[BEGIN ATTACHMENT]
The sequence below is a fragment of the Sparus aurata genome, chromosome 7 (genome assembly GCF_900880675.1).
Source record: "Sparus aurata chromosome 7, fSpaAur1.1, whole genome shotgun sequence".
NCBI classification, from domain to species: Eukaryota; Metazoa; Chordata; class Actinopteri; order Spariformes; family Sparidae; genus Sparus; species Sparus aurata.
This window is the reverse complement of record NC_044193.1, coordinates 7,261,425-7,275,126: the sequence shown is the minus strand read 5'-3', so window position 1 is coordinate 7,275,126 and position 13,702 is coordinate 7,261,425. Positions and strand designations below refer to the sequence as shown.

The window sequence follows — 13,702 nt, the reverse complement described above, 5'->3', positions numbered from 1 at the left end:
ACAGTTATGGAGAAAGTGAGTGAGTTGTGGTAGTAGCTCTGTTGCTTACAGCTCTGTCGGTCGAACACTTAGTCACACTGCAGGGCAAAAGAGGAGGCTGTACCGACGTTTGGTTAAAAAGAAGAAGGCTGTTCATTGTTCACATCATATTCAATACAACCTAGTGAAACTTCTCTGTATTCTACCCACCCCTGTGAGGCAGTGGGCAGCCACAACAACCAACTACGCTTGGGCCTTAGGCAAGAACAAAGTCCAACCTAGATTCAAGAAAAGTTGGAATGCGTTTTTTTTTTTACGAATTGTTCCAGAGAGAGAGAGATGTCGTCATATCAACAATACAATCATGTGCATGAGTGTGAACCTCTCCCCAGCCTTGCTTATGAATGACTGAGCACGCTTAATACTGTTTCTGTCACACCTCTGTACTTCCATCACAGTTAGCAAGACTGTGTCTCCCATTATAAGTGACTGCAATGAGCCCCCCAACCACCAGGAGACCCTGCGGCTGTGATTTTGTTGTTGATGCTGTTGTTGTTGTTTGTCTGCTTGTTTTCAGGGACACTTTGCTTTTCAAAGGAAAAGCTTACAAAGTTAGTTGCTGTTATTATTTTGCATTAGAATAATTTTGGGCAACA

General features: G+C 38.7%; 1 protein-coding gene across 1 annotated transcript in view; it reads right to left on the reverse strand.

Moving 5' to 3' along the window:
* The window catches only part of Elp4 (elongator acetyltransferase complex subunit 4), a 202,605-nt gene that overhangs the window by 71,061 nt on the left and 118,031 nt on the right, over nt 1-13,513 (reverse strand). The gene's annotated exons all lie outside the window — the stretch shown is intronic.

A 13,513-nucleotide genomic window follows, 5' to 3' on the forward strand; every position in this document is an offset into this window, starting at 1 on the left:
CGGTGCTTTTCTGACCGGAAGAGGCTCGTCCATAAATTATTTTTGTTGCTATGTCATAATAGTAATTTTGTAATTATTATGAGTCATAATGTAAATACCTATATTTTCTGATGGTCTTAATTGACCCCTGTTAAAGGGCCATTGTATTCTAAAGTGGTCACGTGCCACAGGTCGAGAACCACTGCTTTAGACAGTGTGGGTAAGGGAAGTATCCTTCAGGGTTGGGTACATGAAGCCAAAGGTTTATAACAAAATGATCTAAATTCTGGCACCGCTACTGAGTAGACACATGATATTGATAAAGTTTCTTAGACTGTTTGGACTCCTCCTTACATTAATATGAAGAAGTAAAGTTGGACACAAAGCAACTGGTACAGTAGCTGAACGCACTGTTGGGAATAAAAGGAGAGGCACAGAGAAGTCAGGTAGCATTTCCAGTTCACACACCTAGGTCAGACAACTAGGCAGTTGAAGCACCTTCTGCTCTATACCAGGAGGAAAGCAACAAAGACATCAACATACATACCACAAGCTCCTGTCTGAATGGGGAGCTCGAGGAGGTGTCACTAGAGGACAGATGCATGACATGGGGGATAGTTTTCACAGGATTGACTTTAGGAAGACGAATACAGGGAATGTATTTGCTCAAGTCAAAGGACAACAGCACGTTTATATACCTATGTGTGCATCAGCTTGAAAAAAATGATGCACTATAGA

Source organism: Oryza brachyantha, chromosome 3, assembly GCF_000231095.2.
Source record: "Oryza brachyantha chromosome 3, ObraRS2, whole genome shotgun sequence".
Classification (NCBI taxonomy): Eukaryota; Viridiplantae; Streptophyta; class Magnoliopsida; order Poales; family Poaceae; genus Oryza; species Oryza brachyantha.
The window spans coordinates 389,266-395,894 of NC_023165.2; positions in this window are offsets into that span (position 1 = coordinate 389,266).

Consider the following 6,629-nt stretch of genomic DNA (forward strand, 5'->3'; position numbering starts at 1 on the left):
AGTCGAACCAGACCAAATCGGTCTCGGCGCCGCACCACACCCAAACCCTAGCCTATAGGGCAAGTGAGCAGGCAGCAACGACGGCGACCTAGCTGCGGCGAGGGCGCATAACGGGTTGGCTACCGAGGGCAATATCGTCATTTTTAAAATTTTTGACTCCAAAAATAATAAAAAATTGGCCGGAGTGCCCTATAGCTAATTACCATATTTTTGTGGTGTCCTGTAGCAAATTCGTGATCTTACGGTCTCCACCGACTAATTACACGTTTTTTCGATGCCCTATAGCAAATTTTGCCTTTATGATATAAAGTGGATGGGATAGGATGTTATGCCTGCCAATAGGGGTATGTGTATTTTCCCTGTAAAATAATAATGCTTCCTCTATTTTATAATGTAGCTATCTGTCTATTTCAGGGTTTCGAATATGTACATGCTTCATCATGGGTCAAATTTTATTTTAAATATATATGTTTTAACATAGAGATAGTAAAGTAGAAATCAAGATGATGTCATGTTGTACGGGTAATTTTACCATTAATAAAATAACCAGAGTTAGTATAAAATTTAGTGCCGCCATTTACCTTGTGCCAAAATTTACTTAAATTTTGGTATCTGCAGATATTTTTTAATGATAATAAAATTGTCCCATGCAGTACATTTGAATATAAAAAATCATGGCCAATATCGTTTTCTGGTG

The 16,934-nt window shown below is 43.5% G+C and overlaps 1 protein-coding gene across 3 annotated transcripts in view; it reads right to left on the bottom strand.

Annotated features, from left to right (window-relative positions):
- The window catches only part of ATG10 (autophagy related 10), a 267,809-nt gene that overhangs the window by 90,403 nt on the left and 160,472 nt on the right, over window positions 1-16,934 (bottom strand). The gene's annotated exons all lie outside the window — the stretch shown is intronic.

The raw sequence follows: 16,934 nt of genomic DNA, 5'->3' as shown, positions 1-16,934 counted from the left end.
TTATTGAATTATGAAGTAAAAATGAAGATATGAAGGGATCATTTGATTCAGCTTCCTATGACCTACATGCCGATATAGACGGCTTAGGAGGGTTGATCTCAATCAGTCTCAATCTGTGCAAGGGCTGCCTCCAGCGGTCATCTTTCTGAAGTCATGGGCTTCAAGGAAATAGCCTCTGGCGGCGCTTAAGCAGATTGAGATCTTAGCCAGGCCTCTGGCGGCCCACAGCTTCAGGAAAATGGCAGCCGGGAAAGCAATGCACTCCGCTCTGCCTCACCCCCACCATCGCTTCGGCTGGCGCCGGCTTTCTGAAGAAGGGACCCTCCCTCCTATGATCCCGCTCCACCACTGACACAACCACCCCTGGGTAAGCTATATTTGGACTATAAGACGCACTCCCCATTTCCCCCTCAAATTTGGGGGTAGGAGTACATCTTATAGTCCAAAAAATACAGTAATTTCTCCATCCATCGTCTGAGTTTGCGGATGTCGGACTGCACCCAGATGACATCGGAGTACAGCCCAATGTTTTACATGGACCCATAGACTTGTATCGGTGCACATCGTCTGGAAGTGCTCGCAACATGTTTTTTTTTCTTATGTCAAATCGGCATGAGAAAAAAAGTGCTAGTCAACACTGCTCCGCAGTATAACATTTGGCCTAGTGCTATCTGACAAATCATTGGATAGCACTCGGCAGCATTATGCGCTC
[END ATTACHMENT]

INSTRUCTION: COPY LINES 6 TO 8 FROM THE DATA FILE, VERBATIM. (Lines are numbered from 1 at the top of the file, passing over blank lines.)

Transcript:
ACAGTTATGGAGAAAGTGAGTGAGTTGTGGTAGTAGCTCTGTTGCTTACAGCTCTGTCGGTCGAACACTTAGTCACACTGCAGGGCAAAAGAGGAGGCTGTACCGACGTTTGGTTAAAAAGAAGAAGGCTGTTCATTGTTCACATCATATTCAATACAACCTAGTGAAACTTCTCTGTATTCTACCCACCCCTGTGAGGCAGTGGGCAGCCACAACAACCAACTACGCTTGGGCCTTAGGCAAGAACAAAGTCCAACCTAGATTCAAGAAAAGTTGGAATGCGTTTTTTTTTTTACGAATTGTTCCAGAGAGAGAGAGATGTCGTCATATCAACAATACAATCATGTGCATGAGTGTGAACCTCTCCCCAGCCTTGCTTATGAATGACTGAGCACGCTTAATACTGTTTCTGTCACACCTCTGTACTTCCATCACAGTTAGCAAGACTGTGTCTCCCATTATAAGTGACTGCAATGAGCCCCCCAACCACCAGGAGACCCTGCGGCTGTGATTTTGTTGTTGATGCTGTTGTTGTTGTTTGTCTGCTTGTTTTCAGGGACACTTTGCTTTTCAAAGGAAAAGCTTACAAAGTTAGTTGCTGTTATTATTTTGCATTAGAATAATTTTGGGCAACA

General features: G+C 38.7%; 1 protein-coding gene across 1 annotated transcript in view; it reads right to left on the reverse strand.

Moving 5' to 3' along the window: